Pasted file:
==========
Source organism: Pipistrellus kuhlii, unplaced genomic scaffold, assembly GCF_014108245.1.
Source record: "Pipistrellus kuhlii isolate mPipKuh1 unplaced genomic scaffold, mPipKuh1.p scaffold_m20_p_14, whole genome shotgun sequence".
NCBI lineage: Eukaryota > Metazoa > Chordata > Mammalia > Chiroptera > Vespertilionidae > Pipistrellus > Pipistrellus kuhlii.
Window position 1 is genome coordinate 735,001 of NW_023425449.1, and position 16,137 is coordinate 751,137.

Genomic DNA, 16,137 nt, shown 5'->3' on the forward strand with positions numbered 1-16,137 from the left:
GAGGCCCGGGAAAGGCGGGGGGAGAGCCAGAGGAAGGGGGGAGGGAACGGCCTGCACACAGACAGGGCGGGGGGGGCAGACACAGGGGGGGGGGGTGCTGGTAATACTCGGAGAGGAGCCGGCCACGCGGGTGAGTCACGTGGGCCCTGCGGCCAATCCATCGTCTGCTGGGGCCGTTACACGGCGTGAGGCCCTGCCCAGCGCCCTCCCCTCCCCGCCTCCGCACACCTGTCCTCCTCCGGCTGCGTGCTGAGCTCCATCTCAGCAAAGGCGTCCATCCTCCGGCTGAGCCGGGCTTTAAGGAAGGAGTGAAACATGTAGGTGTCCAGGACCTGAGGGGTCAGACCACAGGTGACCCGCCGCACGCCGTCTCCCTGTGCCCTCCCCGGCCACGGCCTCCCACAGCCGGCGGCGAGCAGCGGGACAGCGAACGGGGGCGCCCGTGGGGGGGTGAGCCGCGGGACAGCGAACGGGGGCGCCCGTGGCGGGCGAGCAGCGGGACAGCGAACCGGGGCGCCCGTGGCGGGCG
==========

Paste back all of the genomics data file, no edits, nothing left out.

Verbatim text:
Source organism: Pipistrellus kuhlii, unplaced genomic scaffold, assembly GCF_014108245.1.
Source record: "Pipistrellus kuhlii isolate mPipKuh1 unplaced genomic scaffold, mPipKuh1.p scaffold_m20_p_14, whole genome shotgun sequence".
NCBI lineage: Eukaryota > Metazoa > Chordata > Mammalia > Chiroptera > Vespertilionidae > Pipistrellus > Pipistrellus kuhlii.
Window position 1 is genome coordinate 735,001 of NW_023425449.1, and position 16,137 is coordinate 751,137.

Genomic DNA, 16,137 nt, shown 5'->3' on the forward strand with positions numbered 1-16,137 from the left:
GAGGCCCGGGAAAGGCGGGGGGAGAGCCAGAGGAAGGGGGGAGGGAACGGCCTGCACACAGACAGGGCGGGGGGGGCAGACACAGGGGGGGGGGGTGCTGGTAATACTCGGAGAGGAGCCGGCCACGCGGGTGAGTCACGTGGGCCCTGCGGCCAATCCATCGTCTGCTGGGGCCGTTACACGGCGTGAGGCCCTGCCCAGCGCCCTCCCCTCCCCGCCTCCGCACACCTGTCCTCCTCCGGCTGCGTGCTGAGCTCCATCTCAGCAAAGGCGTCCATCCTCCGGCTGAGCCGGGCTTTAAGGAAGGAGTGAAACATGTAGGTGTCCAGGACCTGAGGGGTCAGACCACAGGTGACCCGCCGCACGCCGTCTCCCTGTGCCCTCCCCGGCCACGGCCTCCCACAGCCGGCGGCGAGCAGCGGGACAGCGAACGGGGGCGCCCGTGGGGGGGTGAGCCGCGGGACAGCGAACGGGGGCGCCCGTGGCGGGCGAGCAGCGGGACAGCGAACCGGGGCGCCCGTGGCGGGCG